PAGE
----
Adopting a Child Through a Voluntary Adoption Agency

“We adopted two, but wanted to help them all!”

Sue Mahoney and husband Dean adopted their two children seven years ago, after eight failed IVF attempts—including egg donation.

‘By the time we decided to adopt I had already grieved the loss of having our own genetic children,’ says Sue.

Sue and Dean were not alone. People often only begin to think about adoption as a route to parenthood after a journey through fertility treatment.

Research shows (i) people are often put off considering adopting a child sooner because the application process is seen as overly complex, that there is a perceived lack of support and agencies want a certain ‘type’ of adopter.

‘People often come to us very confused and it’s easy to understand why,’ explains Gunter Becht, Adoption Manager at Diagrama Adoption, a voluntary adoption agency based in Croydon, South London. ‘Many don’t realise the differences between a voluntary agency and council adoption.’

What is a voluntary adoption agency?

Voluntary adoption agencies help tackle the nationwide shortage of adopters to reduce the time children spend waiting to be adopted. They look for parents for priority children and match families with around 1,000 children every year. Voluntary adoption agencies provide life-long support to adoptive families, birth families and adopted children.

Gunter adds: ‘The most significant difference, from the prospective adopter’s point of view, is that while local authorities are restricted to finding adopters for the children within their care, VAAs operate across regional and national boundaries so can match adopters with children across the UK.’

Voluntary adoption agencies focus on finding adopters for priority children—those who wait longest. Government statistics(ii) show almost a third (29 percent) of those children wait 18 months or more. This could be because:

  • They are older—aged four and above
  • Have additional needs
  • Have black or minority ethnic heritage
  • Are siblings—almost two-thirds of children (64 percent) are part of a sibling group
  • Classed as a ‘foster for adoption’ case

‘Adopting siblings has not been without its challenges,’ says Sue, ‘but if you are thinking of adopting one child now and another later, I would go for siblings together. You’ll only go through the process once, plus you cannot put a value on keeping siblings together.’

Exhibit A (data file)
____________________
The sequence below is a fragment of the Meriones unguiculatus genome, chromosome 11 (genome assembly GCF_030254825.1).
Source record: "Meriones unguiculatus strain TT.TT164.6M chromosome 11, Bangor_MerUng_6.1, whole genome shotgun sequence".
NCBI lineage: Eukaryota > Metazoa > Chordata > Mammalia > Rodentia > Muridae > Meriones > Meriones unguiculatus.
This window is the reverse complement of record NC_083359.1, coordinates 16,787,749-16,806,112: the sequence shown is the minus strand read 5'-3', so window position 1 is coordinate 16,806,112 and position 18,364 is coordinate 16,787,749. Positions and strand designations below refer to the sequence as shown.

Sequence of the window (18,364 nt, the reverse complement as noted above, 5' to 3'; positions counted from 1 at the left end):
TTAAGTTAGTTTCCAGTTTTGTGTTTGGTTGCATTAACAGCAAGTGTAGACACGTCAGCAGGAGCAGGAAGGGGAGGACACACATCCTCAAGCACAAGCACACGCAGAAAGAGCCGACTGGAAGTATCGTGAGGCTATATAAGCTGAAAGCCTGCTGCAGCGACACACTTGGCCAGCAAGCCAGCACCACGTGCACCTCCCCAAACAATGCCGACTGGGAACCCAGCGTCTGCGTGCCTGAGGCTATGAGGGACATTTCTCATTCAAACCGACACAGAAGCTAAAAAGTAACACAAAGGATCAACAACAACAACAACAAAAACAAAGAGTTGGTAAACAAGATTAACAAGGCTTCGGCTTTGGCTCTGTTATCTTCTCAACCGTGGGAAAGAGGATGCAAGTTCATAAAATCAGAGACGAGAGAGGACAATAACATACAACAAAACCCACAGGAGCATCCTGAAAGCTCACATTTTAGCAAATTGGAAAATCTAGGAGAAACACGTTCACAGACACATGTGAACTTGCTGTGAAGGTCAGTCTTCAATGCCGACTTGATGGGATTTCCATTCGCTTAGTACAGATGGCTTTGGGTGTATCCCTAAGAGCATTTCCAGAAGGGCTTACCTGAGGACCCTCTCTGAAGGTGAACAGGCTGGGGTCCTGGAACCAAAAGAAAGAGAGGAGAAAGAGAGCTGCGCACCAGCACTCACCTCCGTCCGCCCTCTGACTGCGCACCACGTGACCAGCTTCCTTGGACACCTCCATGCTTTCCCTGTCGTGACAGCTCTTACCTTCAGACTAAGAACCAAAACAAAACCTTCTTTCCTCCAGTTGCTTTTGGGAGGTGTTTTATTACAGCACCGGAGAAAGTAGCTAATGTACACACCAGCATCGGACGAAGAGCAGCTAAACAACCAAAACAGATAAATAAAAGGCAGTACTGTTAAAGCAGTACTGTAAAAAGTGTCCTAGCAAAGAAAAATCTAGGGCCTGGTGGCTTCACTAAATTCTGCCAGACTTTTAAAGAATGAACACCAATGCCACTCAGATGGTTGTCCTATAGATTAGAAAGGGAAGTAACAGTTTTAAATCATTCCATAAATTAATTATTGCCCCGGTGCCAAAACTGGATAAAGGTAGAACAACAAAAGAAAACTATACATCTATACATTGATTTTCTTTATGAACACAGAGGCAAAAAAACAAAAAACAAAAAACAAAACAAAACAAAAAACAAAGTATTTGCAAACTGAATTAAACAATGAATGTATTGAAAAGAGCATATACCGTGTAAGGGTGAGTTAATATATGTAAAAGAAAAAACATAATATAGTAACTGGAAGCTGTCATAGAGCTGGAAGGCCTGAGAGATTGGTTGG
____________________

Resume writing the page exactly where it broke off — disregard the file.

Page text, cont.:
Can you adopt a baby?

Many set their hearts on adopting a baby and while adopters may have more chance of that through their local authority—it is also possible with a voluntary adoption agency, when babies are part of a sibling group or by fostering for adoption.

Agencies recognise the unique needs of children awaiting adoption, which is why thorough vetting processes are required. The application is in two key stages, with stage one focusing on training and a variety of checks including financial disclosure and barring service, personal references and medicals. Stage two takes around four months and an agency social worker will visit your home to explore your family background and motivation to adopt. Everything helps to build a picture of a person and how they can support a child.

You’ll then go to a panel—around half a dozen people who will review your case and make a recommendation whether to approve you.

Sue adds: ‘Once approved, we started looking at some of the profiles of children on a website. I was so devastated we couldn’t help them all. We spent the weekend talking and knew we needed to be absolutely clear whether we could meet their needs.’

Several weeks later, Sue and Dean found their children and 11 months from their first registration of interest their children arrived.

‘They are now seven and nine. They know they’re adopted and we’ve told them a bit about their past. We constantly remind them they are the most important people in each other’s lives—they share the same blood and they should always look out for one another. Thankfully, they usually do.’

Diagrama Adoption is currently recruiting new adopters across London and the south east and is interested in hearing from anyone with the energy, determination, motivation and sense of fun that it takes to be a parent who can offer a child or children a permanent, loving home. For more information visit

See Also:

Don’t Let Sibling Rivalry Get The Best Of Your Home

Is An Imaginary Friend Something To Be Concerned About?

You might also like

This website uses cookies to improve your experience. We'll assume you're ok with this, but you can opt-out if you wish. Accept Read More

Subscribe to our weekly newsletter and get
• FREE Competitions
• FREE Digital Magazines
• HOME and FAMILY News
And much more…

You have Successfully Subscribed!